I also want to introduce you to four men I work with on construction projects, Victor, Karol, Israel and Johnny.  These guys have worked off and on for the dioceses the past four or five years.  They had not worked for several months until just recently.  They are a pleasure to work with.  Victor and Karol are the most experienced and skilled in carpentry and general building skills.  Israel and Johnny are a bit younger and learning the trades working with Victor and Karol.

Our first project together was redoing a kitchen in the Priest house.  Since then we have completed several smaller jobs including a new roof for the radio Maria equipment building which is about a half mile from parish grounds up a very steep hill.   The picture above is the completed roof with the “boys”.  We are now building shelving in four offices which are for the Catholic Health Services Administration and minor clinical services.  Five employees in total with a lot of visitors each week.  We are moving them from an office across the grounds which is in need of repair.  Their old office will be refurbished into living quarters or another office; to be determined. 

There are many projects at the diocese grounds and at every parish as most buildings are quite old and maintenance has not been a priority.  I will keep you post on other jobs as we are able to work on them.  Funds are limited so we must prioritize and hope for funding.

My number one job as diocesan property manager is to visit every parish (19) and document and prioritize their building and maintenance.  The first parish we visited in Kailia, a remote village accessible only by boat, has an immediate need for a water pump to lift water from the large rain barrel to a smaller roof top tank to provide gravity fed water to the priest house.  Currently carrying water by bucket and facilities are not used.  This house also needs a solar system to provide basic electrical for lights, outlets and the water pump. 

Our boss, Bishop Bill, is in Pittsburg for some very well deserved rest and medical appointments.  He will be away for two months returning late July.  He is already missed and gone only 6 days.

That’s all for now.  You are all in our prayers that God will be generous to each of you.  Please pray for us and all the people of Kimbe, West New Britain, PNG.

Wednesday, May 23, 2018

In Country Six Weeks


We have now been in country for 6 weeks!  (as of May 5)  We are very slowly adjusting to the heat if one ever adjusts completely!  After all, even the people born here suffer!  The days it rains are slightly better because at least it cools off a bit.  We are told we are now in the dry season and it still rains at least twice a week and not just gentle rain showers but downpours.  We are also becoming accustomed to earthquake tremors several times a week.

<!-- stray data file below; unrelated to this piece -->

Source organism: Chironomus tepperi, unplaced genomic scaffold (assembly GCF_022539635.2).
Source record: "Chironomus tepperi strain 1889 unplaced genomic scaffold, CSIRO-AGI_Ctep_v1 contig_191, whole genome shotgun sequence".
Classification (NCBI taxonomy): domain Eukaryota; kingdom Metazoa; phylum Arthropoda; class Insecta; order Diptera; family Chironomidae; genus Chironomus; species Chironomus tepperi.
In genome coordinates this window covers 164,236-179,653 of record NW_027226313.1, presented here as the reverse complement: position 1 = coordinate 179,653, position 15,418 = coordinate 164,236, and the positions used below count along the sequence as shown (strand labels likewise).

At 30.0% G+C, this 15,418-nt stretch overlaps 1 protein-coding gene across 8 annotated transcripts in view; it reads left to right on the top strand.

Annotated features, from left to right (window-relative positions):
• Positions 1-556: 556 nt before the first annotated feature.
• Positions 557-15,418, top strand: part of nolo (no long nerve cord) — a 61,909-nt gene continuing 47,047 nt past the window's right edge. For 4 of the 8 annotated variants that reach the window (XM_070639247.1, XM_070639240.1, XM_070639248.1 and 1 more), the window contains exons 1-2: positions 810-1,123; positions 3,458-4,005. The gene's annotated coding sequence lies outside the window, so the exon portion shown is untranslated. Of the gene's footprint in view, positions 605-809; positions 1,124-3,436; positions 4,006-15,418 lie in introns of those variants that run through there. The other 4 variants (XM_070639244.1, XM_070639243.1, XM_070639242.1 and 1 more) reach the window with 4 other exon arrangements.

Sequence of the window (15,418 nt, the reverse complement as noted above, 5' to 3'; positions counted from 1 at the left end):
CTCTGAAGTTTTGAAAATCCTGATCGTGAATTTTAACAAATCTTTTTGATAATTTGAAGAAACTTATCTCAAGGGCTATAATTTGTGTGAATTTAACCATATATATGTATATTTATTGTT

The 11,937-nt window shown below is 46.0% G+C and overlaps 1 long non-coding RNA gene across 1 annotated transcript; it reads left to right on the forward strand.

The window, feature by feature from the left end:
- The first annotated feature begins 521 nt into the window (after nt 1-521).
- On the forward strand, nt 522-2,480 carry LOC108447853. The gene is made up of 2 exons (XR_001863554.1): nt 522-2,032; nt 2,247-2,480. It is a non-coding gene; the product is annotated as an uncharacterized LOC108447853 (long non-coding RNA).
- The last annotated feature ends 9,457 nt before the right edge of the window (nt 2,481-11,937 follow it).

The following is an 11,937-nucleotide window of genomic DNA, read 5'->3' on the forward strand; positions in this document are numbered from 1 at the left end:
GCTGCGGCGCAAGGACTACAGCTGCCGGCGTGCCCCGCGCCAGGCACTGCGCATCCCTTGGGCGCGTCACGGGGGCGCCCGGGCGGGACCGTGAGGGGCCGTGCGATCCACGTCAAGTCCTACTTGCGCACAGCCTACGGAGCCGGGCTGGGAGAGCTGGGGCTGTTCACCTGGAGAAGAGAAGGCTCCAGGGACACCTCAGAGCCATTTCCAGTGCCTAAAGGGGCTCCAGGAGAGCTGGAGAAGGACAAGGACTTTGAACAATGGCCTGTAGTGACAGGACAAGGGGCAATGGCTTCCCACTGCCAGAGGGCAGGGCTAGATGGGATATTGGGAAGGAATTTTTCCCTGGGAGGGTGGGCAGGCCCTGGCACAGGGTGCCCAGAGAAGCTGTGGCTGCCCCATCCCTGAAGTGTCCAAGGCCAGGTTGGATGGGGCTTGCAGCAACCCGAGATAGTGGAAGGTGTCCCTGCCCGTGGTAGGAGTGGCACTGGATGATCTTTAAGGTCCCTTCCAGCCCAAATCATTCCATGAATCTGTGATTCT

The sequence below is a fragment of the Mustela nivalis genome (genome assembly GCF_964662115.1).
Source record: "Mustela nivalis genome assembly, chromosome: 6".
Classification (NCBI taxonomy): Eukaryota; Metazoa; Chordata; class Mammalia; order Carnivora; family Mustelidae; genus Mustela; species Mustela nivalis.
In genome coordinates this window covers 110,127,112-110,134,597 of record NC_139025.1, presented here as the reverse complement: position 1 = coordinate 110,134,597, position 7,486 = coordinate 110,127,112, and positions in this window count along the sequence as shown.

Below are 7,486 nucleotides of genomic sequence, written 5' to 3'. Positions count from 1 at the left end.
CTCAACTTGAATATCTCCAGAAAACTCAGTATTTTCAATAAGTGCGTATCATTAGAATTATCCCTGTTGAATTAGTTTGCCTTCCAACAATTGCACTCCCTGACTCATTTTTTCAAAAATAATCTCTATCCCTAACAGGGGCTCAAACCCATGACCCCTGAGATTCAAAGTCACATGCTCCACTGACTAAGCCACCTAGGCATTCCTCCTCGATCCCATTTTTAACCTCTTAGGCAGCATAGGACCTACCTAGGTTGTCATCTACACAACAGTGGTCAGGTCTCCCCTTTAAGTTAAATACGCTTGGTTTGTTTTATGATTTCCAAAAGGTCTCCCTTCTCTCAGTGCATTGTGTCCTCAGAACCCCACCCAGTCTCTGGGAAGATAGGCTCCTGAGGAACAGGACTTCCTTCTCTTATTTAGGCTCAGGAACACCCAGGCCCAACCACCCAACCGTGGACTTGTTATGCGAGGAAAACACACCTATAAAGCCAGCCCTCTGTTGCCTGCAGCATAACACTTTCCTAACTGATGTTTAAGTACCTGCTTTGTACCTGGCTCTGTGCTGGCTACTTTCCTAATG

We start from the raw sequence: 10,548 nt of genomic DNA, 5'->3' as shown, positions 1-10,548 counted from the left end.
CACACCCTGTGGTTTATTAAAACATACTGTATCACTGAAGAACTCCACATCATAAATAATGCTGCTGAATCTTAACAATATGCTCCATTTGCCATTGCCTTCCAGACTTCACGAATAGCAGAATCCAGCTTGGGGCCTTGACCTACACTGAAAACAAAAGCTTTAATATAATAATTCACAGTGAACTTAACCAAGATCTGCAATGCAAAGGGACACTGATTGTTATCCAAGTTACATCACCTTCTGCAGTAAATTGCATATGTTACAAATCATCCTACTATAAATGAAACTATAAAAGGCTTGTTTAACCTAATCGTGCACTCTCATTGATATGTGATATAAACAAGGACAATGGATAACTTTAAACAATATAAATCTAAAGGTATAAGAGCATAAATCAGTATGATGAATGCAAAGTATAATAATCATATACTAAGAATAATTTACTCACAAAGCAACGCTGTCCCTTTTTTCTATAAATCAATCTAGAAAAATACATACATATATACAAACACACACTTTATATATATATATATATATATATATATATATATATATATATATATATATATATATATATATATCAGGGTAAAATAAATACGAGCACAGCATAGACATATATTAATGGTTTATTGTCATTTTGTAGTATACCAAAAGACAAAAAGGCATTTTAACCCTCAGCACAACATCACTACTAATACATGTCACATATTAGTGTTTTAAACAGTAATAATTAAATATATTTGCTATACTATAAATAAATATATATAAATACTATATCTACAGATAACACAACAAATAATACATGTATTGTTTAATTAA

All Diocesan priests, deacons and deacons to be were at retreat the last week of April.  It was good to visit with Fr. Nixon and Deacon Chris from Kaliai and Fr. Yarek from Bariai. 

Everything seems to be settling in to some degree.  There are still some questions as to what exactly Ron and I will be doing but Ron has had the pleasure of travelling to several of the closer parishes and has begun his assessments of parish buildings, schools and health centers.  He has also done some work on the Libori House on the Diocesan grounds which is where the priests reside when they are in Kimbe.  Currently, he is beginning to work on the Health Center on the grounds as well. 

I have been working on the financial side of things, trying to figure out GST tax refunds, etc.  Every item purchased has a 10% sales tax, there are no income taxes in PNG, and the Church may request refunds of a certain amount of the taxes they have paid on purchases.  These forms have not been filed for several years.  I have several ready for the Bishop to carry to Port Moresby on May 14 and we are hoping for a very healthy refund!

Recently, the Caritas Sisters asked me if I would work with one of the sisters on her English, so I have had the pleasure of working with Sr. Lomero three days a week.  Sr. Lomero came directly from South Korea with no English other than reading and writing.  When she reads something aloud she does very well, but in every day speaking she gets confused and slips back into Korean.  I am blessed because she tries so hard and in the process she is sharing some of her culture with me as well as some of her personal history. 
As always, we continue to be thankful for those in the USA who pray for us and support us in so many ways.  You are in our prayers as well.

O, Jesus, I surrender myself to you, take care of everything!

Monday, April 9, 2018

News From Ron

Arrived in Port Moresby, Capital of PNG, on 21 March.  It was a direct flight from LAX.  We spent the afternoon and evening at the Capuchin Monastery and left the next day for Kimbe arriving around noon.  Bishop Bill picked us up and delivered us to our new home on the Kimbe Diocese campus. 

The next day, Friday, we headed for a remote village, Kaliai by Bishop’s Toyota pickup, an hour ride through Palm plantation and then on a banana boat, dingy, with 60 hp out board motor.  Cargo, Bishop, Karen, one deacon, two seminarians, the operator, helper and me.  Seven souls and a load of cargo, not sure but believe we were overweight.  After five hours of being beaten up by rough seas we arrived in Kaliai which was our home for the next three nights.  Rustic is the best description.  We slept in the Priest house which included an office, kitchen, dining and living room, three bedrooms and two baths.  Somehow we survived with no running water or lights.  I was so proud of Karen, the city girl, did not complain and made the best. 

Next day we launched the dingy for a 2.5 hours to arrive in Bariai another small village.  Bishop Bill and Fr. Yarek, a Polish Priest recently assigned as Pastor, administered Confirmation to more than 300 children and adults.